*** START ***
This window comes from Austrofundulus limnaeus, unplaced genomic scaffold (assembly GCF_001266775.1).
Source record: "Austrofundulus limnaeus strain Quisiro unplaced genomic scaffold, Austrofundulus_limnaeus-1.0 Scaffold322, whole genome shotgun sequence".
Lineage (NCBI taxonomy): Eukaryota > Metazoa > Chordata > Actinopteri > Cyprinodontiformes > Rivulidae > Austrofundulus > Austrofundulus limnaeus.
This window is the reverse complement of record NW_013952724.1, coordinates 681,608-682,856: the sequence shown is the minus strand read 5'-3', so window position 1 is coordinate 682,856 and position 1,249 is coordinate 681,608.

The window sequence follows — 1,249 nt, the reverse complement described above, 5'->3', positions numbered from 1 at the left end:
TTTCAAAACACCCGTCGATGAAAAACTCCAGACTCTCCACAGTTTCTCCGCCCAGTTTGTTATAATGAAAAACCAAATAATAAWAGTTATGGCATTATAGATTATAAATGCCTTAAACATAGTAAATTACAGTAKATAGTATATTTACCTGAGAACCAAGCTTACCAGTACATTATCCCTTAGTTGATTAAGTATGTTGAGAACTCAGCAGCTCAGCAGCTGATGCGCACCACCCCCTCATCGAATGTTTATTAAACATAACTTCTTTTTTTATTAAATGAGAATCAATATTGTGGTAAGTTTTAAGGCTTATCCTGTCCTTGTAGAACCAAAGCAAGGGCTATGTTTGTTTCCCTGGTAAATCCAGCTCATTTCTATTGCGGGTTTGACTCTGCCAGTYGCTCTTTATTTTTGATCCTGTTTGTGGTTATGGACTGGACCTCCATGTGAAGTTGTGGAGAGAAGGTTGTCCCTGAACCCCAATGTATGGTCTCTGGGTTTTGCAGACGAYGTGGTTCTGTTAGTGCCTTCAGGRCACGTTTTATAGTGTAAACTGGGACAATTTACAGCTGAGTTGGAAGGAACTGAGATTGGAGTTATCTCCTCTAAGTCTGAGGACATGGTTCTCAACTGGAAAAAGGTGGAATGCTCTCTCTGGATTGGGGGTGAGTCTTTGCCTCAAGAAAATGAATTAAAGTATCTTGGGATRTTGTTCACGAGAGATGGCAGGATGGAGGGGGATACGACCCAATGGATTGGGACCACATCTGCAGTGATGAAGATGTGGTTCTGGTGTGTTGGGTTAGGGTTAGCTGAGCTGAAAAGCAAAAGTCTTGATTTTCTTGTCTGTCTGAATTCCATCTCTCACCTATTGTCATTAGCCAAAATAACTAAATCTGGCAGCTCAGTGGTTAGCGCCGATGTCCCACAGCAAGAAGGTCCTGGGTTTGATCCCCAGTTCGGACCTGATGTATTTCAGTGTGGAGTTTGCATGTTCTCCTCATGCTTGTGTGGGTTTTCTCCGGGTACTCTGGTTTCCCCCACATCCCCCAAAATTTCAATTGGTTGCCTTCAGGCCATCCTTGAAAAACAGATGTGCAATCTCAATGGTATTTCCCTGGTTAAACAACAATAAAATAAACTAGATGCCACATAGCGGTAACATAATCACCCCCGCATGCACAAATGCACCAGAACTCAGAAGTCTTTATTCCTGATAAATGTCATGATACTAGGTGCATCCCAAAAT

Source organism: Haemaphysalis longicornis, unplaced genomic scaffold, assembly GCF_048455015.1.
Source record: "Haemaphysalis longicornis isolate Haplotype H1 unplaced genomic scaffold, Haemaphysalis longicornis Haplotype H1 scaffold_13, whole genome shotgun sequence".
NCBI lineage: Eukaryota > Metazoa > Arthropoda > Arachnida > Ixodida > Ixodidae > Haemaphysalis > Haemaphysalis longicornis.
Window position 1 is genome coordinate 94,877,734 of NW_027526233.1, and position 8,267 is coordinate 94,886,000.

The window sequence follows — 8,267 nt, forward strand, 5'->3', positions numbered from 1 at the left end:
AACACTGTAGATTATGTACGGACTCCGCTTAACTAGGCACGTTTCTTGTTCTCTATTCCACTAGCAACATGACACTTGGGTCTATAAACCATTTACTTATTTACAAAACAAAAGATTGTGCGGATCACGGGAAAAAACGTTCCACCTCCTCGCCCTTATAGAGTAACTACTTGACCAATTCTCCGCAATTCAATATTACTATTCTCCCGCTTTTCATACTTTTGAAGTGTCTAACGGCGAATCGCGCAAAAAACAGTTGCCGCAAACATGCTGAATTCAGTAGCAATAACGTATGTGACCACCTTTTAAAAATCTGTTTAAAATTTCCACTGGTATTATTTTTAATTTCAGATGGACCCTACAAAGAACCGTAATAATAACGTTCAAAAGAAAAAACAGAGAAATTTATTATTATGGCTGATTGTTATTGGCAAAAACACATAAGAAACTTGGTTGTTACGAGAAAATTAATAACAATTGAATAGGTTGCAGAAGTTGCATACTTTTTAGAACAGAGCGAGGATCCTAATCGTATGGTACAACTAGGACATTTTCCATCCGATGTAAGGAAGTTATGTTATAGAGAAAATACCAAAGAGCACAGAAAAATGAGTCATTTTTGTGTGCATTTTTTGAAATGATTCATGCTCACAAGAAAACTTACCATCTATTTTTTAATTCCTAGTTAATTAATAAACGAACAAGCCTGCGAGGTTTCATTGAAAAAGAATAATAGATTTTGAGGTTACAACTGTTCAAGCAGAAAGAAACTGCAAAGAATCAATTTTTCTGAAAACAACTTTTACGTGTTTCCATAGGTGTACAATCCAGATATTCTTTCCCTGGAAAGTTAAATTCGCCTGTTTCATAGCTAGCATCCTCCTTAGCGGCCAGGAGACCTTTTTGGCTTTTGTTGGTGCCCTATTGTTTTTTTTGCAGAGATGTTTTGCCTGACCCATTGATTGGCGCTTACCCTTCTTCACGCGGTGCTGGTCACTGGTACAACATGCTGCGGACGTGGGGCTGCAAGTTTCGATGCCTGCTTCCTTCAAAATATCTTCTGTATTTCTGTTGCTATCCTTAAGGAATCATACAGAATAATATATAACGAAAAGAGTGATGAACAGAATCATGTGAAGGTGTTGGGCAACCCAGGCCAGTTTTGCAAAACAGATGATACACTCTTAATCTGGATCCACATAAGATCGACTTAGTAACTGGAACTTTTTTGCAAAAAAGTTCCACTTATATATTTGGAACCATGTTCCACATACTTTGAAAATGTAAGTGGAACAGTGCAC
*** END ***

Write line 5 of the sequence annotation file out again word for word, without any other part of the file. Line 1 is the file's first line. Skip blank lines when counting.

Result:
The window sequence follows — 1,249 nt, the reverse complement described above, 5'->3', positions numbered from 1 at the left end: